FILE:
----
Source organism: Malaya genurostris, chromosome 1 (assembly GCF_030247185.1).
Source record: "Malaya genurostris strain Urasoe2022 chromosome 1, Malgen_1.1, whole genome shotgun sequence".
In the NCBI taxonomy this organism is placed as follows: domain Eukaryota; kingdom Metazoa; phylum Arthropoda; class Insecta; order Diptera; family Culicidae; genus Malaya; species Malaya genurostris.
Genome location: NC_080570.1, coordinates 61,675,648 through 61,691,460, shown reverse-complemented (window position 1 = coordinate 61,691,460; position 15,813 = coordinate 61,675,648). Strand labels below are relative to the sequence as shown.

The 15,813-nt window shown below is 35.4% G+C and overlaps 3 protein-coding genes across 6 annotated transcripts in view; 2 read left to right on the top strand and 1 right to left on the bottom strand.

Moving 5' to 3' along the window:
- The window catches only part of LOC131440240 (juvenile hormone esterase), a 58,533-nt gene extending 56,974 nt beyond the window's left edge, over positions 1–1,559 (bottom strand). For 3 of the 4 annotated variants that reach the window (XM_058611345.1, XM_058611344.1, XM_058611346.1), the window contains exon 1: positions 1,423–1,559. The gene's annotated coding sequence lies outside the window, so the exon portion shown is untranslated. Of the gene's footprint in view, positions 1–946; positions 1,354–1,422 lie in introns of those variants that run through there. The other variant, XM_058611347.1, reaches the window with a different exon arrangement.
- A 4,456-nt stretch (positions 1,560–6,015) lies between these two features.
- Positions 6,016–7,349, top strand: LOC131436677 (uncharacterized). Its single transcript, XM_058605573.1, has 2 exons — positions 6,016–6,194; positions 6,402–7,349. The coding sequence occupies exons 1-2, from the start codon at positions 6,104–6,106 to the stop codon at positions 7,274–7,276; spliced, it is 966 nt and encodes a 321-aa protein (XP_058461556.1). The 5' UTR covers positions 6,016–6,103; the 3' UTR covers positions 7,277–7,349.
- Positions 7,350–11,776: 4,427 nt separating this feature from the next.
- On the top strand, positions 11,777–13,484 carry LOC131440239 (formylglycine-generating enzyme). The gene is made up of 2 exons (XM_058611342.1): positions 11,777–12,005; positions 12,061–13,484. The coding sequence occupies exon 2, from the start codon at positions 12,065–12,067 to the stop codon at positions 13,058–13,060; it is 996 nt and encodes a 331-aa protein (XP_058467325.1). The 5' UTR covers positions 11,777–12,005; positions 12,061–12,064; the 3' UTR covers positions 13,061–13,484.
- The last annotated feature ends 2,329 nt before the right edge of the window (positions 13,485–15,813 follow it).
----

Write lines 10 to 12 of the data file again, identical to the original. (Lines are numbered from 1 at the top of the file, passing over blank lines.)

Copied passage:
- Positions 7,350–11,776: 4,427 nt separating this feature from the next.
- On the top strand, positions 11,777–13,484 carry LOC131440239 (formylglycine-generating enzyme). The gene is made up of 2 exons (XM_058611342.1): positions 11,777–12,005; positions 12,061–13,484. The coding sequence occupies exon 2, from the start codon at positions 12,065–12,067 to the stop codon at positions 13,058–13,060; it is 996 nt and encodes a 331-aa protein (XP_058467325.1). The 5' UTR covers positions 11,777–12,005; positions 12,061–12,064; the 3' UTR covers positions 13,061–13,484.
- The last annotated feature ends 2,329 nt before the right edge of the window (positions 13,485–15,813 follow it).